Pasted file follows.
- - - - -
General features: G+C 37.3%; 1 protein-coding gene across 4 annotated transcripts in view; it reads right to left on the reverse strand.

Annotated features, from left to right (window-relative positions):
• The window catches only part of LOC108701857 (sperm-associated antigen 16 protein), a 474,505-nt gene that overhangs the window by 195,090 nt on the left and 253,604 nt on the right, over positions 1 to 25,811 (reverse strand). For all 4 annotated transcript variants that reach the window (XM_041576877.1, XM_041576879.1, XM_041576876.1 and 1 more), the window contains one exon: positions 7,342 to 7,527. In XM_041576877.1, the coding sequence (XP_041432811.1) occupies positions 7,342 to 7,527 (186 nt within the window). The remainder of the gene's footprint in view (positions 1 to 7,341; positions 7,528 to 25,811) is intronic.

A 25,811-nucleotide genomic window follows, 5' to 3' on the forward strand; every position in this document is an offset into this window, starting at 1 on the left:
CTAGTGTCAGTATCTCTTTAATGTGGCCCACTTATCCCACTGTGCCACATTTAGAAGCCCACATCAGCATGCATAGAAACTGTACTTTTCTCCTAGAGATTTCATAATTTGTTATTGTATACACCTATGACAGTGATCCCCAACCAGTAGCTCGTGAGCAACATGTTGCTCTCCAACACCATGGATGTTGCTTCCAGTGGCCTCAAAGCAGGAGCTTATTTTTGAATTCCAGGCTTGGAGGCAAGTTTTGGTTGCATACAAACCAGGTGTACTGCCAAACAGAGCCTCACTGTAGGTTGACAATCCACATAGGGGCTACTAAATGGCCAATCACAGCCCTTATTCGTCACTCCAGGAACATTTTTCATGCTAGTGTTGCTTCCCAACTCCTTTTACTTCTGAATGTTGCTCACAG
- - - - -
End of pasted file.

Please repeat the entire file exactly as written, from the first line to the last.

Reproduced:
General features: G+C 37.3%; 1 protein-coding gene across 4 annotated transcripts in view; it reads right to left on the reverse strand.

Annotated features, from left to right (window-relative positions):
• The window catches only part of LOC108701857 (sperm-associated antigen 16 protein), a 474,505-nt gene that overhangs the window by 195,090 nt on the left and 253,604 nt on the right, over positions 1 to 25,811 (reverse strand). For all 4 annotated transcript variants that reach the window (XM_041576877.1, XM_041576879.1, XM_041576876.1 and 1 more), the window contains one exon: positions 7,342 to 7,527. In XM_041576877.1, the coding sequence (XP_041432811.1) occupies positions 7,342 to 7,527 (186 nt within the window). The remainder of the gene's footprint in view (positions 1 to 7,341; positions 7,528 to 25,811) is intronic.

A 25,811-nucleotide genomic window follows, 5' to 3' on the forward strand; every position in this document is an offset into this window, starting at 1 on the left:
CTAGTGTCAGTATCTCTTTAATGTGGCCCACTTATCCCACTGTGCCACATTTAGAAGCCCACATCAGCATGCATAGAAACTGTACTTTTCTCCTAGAGATTTCATAATTTGTTATTGTATACACCTATGACAGTGATCCCCAACCAGTAGCTCGTGAGCAACATGTTGCTCTCCAACACCATGGATGTTGCTTCCAGTGGCCTCAAAGCAGGAGCTTATTTTTGAATTCCAGGCTTGGAGGCAAGTTTTGGTTGCATACAAACCAGGTGTACTGCCAAACAGAGCCTCACTGTAGGTTGACAATCCACATAGGGGCTACTAAATGGCCAATCACAGCCCTTATTCGTCACTCCAGGAACATTTTTCATGCTAGTGTTGCTTCCCAACTCCTTTTACTTCTGAATGTTGCTCACAG